Buying drugs on the street is a game of Russian roulette. From Xanax to cocaine, drugs or counterfeit pills purchased in nonmedical settings may contain life-threatening amounts of fentanyl. Fentanyl has been showing up in unexpected places. Many do not realize that fentanyl may be included in the ‘prescription drugs’ or party drugs they bought illicitly,
Recently fentanyl-laced cocaine – and fake prescription pills pressed with fentanyl – have been recovered by law enforcement. The individuals who use these drugs have no idea that they are ingesting fentanyl. Many more will die from an unexpected opioid-related overdose if this trend continues.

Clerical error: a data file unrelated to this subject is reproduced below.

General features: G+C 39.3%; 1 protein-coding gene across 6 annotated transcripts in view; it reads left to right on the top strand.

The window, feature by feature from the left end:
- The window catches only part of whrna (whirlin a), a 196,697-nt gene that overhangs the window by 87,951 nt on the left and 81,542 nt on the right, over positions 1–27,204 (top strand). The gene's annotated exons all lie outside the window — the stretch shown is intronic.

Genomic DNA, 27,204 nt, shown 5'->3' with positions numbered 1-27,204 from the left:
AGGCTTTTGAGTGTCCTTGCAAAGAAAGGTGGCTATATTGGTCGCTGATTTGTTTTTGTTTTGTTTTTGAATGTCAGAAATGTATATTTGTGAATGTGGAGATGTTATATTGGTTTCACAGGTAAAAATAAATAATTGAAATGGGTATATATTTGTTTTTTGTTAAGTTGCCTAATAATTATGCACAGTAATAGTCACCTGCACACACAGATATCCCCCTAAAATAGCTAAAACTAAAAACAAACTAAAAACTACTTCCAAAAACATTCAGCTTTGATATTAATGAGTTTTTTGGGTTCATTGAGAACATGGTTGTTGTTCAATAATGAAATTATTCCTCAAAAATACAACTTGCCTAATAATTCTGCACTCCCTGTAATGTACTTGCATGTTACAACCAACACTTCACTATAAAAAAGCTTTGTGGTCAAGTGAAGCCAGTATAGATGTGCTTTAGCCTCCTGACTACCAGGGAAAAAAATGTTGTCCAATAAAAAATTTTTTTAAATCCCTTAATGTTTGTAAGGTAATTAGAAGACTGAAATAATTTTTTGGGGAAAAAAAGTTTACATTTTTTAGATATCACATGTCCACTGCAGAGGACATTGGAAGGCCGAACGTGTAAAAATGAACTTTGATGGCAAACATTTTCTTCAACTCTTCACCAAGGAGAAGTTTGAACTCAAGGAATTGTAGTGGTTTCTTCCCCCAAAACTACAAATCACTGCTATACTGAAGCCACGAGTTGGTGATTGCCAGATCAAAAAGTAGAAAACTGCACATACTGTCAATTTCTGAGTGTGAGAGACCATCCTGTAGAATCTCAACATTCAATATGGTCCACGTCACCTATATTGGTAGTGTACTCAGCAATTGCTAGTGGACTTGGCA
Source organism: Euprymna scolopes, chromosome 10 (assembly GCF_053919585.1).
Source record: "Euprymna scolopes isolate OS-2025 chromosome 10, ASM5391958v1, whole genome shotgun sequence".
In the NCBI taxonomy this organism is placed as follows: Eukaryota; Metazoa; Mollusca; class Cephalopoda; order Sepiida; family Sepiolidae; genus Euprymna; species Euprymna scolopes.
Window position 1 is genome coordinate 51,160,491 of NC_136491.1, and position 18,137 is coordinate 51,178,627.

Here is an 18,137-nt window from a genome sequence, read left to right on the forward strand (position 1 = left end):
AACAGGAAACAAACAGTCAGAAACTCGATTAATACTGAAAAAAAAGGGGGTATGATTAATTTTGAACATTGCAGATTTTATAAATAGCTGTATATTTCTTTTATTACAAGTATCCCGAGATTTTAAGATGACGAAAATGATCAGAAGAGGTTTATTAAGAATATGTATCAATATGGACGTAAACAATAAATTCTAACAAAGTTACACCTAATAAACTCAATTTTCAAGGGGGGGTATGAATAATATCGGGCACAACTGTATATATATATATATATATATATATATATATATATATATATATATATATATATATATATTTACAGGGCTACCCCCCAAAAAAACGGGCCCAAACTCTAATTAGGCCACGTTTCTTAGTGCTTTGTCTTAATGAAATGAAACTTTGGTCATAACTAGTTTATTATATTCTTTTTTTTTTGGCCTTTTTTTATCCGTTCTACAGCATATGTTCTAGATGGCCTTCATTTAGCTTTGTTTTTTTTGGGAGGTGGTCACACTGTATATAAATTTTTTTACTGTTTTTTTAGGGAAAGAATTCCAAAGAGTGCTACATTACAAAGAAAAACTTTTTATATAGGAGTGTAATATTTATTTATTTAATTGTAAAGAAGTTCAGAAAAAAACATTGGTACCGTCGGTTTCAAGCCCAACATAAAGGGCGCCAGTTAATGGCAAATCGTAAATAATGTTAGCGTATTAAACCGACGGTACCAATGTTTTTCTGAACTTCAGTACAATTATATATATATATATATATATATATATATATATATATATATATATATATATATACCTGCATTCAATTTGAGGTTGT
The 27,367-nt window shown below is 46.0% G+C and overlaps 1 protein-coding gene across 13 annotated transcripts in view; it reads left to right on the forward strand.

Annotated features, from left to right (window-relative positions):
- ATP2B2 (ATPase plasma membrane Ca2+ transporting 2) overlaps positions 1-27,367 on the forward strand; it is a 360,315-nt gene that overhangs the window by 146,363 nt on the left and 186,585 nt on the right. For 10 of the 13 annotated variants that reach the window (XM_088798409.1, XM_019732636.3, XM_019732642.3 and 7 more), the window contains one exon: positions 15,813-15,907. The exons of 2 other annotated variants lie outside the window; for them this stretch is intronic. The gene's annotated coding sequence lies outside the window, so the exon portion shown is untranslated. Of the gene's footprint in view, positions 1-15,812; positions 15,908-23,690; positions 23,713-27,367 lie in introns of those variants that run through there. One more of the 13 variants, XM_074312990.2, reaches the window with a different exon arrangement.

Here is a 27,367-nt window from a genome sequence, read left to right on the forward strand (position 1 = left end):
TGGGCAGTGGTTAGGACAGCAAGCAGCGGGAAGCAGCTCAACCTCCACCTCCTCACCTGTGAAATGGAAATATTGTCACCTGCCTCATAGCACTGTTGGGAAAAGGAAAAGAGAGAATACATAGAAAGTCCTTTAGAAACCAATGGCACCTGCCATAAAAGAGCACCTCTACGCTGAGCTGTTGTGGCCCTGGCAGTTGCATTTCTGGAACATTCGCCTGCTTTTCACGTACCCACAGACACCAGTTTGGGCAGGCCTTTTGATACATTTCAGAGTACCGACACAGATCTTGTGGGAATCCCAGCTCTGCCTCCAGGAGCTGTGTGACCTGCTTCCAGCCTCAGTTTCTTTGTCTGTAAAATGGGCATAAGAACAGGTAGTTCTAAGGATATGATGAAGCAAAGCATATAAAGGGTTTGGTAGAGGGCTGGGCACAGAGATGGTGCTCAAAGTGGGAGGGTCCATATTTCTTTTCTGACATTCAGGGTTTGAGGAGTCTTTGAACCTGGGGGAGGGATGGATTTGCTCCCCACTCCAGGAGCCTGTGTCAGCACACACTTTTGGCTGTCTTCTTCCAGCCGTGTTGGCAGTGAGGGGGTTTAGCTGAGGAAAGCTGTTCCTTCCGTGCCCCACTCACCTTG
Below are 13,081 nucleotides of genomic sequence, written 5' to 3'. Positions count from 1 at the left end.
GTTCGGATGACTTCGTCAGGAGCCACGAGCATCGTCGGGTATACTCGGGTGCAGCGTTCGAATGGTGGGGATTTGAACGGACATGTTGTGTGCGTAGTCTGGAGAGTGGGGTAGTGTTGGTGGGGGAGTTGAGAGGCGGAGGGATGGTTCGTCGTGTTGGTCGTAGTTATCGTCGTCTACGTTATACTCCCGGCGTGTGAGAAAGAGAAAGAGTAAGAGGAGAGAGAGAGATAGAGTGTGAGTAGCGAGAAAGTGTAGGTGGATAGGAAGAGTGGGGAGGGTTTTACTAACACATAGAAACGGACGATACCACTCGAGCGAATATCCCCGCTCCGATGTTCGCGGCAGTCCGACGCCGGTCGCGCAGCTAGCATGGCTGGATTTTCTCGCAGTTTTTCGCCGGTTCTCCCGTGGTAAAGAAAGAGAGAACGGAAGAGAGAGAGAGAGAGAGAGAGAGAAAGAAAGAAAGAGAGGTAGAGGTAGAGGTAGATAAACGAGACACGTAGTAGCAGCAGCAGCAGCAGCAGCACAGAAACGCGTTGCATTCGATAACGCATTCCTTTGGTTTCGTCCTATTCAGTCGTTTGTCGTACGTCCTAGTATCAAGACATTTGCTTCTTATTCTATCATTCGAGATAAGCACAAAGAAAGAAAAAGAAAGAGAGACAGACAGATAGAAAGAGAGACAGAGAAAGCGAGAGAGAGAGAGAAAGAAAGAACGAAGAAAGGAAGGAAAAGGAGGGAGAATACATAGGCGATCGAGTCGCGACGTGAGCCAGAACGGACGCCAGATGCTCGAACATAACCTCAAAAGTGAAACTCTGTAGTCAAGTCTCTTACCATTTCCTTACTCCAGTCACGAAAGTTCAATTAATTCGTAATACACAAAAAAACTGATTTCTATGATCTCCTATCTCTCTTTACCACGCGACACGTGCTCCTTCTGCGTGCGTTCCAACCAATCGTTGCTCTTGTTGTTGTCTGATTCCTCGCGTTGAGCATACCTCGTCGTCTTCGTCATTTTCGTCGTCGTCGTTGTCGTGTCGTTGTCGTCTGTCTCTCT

Opioid recovery treatment is effective. Call us – we can help.
Northern California Overdoses in Chico
Recently, two deceased people were reported on Sunday May 15, 2022 at Community Park in Chico, California.
Police responded to a report of four people who were unresponsive in the park. Two died on scene in suspected overdoses. Two more individuals were transported to a local hospital.
Teenagers, young adults and anyone who takes counterfeit pills have no idea whether the pills have added fentanyl.
Increasingly, illegal drugs have fentanyl added.
Chico California Mass Overdose Jan 2019
January 2019 Chico CA: A man died and 12 people were hospitalized in what Northern California authorities described as a mass casualty overdose caused by fentanyl.
Drug Overdose Deaths – The Silent Epidemic
“I don’t think the general public really understands the scope of the epidemic. If you look in individual counties’ data and in all of 2020 – 3 times more people died in San Francisco [of drug overdoses] than died of COVID.”